Provision would break up nine biggest banks

Discussion in 'Wall St. News' started by ASusilovic, Apr 29, 2010.

  1. WASHINGTON (MarketWatch) - Nine of the largest financial institutions including Bank of America Corp., Citigroup Inc. and J.P. Morgan Chase & Co. would have to scale down by about 40%, according to legislation introduced by a group of eight Democrats on Thursday. The group is hoping the measure will be approved as part of sweeping bank reform legislation under consideration on Capitol Hill. The measure limits the size of non-deposit liabilities at financial institutions to 2% of U.S. gross domestic product, or about $300 billion. It's unclear whether congressional leaders will allow the measure to be voted upon by the full Senate or whether lawmakers would approve it.

    What, no more fun at Senate hearings with Goldman & Co. ? Come on ! :D
  2. What, no more fun at Senate hearings with Goldman & Co. ? Come on !


    Really. I want to hear some more casino analogies and "vig" and "bookie" stories. Those congresswomen remind me of listening to my mother. yeah yeah yeah okay ma. Then sparks asked could I please not use that analogy lmao. Good for him, this is a gawddamn respectable profession. I got a degree ma.

    ps "shitty deal" ????

    You don't understand -- derivatives are the shit. That's the way we talk ma. Shit means good.
  3. April 29 (Bloomberg) -- JPMorgan Chase & Co. and Goldman Sachs Group Inc. are among U.S. investment banks that may be forced to raise an additional $250 billion in capital, cut executive pay and divest some of their most lucrative assets under a bill on the U.S. Senate floor today, analysts say.

    A two-page provision tucked inside the 1,558-page bill on April 21 would change the structure of about 40 of the largest U.S. investment banks by forcing them to spin off their derivatives businesses. Another measure added this month would require derivatives dealers to maintain a “fiduciary duty” to municipal, pension and retirement plan investors, which some analysts say would wipe out that market altogether.

    “The bill has moved so far left so hard, that it’s caught everybody by surprise,” said FBR Capital Markets analyst Paul Miller, a former examiner for the Federal Reserve Bank of Philadelphia. He said the bill was a “big, big hot button issue with voters.” “The Street now is just realizing that all of this stuff is getting in the bill.”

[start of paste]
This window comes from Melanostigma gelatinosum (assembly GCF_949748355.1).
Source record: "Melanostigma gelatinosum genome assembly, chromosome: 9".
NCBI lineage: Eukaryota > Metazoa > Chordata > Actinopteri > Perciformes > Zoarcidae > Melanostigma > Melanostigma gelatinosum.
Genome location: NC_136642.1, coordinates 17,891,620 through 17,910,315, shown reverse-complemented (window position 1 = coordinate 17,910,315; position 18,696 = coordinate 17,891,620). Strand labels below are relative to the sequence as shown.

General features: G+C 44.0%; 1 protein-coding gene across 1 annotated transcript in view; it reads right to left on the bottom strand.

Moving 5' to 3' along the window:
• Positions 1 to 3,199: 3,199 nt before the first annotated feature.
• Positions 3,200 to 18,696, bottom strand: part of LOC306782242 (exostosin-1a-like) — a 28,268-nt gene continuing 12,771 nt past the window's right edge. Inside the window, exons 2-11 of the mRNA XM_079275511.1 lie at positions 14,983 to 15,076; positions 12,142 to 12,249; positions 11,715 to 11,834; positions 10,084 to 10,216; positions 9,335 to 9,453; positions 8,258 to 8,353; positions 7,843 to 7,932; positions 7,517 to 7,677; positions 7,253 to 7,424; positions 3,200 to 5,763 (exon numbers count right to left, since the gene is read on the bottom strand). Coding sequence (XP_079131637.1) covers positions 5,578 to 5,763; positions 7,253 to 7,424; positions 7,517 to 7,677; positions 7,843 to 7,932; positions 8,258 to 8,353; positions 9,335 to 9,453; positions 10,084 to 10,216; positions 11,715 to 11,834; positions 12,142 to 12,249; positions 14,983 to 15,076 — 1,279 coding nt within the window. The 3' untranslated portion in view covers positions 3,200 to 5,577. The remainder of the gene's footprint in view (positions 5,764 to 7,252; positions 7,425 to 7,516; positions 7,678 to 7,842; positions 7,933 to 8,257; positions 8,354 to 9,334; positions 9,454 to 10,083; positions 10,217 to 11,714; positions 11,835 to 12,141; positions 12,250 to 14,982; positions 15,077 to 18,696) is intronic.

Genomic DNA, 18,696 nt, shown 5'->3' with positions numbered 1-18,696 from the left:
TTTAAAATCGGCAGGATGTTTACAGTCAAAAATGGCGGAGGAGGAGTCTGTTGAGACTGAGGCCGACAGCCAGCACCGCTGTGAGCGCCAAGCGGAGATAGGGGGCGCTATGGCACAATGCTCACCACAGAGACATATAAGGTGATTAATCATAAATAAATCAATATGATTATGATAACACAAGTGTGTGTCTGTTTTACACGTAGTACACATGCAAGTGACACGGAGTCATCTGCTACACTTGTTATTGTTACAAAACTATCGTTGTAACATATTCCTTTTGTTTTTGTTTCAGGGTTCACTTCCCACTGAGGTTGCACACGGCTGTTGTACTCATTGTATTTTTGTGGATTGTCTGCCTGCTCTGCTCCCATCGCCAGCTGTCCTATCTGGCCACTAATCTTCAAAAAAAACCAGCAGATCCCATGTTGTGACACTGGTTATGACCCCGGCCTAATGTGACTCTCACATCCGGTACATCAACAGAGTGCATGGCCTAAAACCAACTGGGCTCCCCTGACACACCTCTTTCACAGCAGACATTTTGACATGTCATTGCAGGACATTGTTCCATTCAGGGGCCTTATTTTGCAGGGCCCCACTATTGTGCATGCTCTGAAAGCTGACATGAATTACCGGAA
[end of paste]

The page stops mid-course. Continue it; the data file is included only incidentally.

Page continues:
The spin-off provision would result in a capital deficit of $85 billion at eight of the largest global investment banks, analysts led by Kian Abouhossein at JPMorgan Securities in London estimated in a research note today. It prohibits swaps dealers from taking any federal assistance, including access to the Federal Reserve discount window or deposit insurance from the Federal Deposit Insurance Corp.

    Spinning out Derivatives

    At a minimum, the measure would require banks to spin out their derivatives business into a separately capitalized affiliate, analysts say. It was actually designed to force about 40 of the largest U.S. swaps dealers that also have federally insured banks to divest all swaps activities, said Courtney Rowe, a spokeswoman for bill sponsor Senator Blanche Lincoln, who sponsored the bill.

    “This would be a sweeping change to our financial system and it was introduced 11 days ago without a hearing, without a study on its impact,” said Luke Zubrod of Pennsylvania-based Chatham Financial Corp., which advises more than 1,000 firms on derivatives.

    If passed, analysts say the provision would drive business to foreign broker dealers that don’t take deposits in the U.S., such as Societe Generale, France’s No. 2 bank by market value. The Securities Industry and Financial Markets Association, which represents Citigroup Inc., Bank of America and other large derivatives dealers, estimates the provision would require as much as $250 billion in new capital.

    “We continue to believe that the proposed regulatory changes would have a significant impact on global return on equities, declining from 19 percent pre-regulation to 12 percent,” Abouhossein wrote. “Given the political pressure in various geographies, we believe investment bank compensation reduction would be a key driver” to boost profitability.
  4. Illum


    They pass it, Dems will win every election from now till 2100 lol. I honestly don't care what happens to GS or JPM. Small shops is probably better for everyone.
  5. A truly asinine statement given banks' dependance on taxpayer backstops.
  6. Why is this even controversial?

    Excellent! Let French taxpayers bear the brunt on the inevitable next meltdown.
  7. how abt Goldman SUKS will they be broken up, i hope they get torn into a million pieces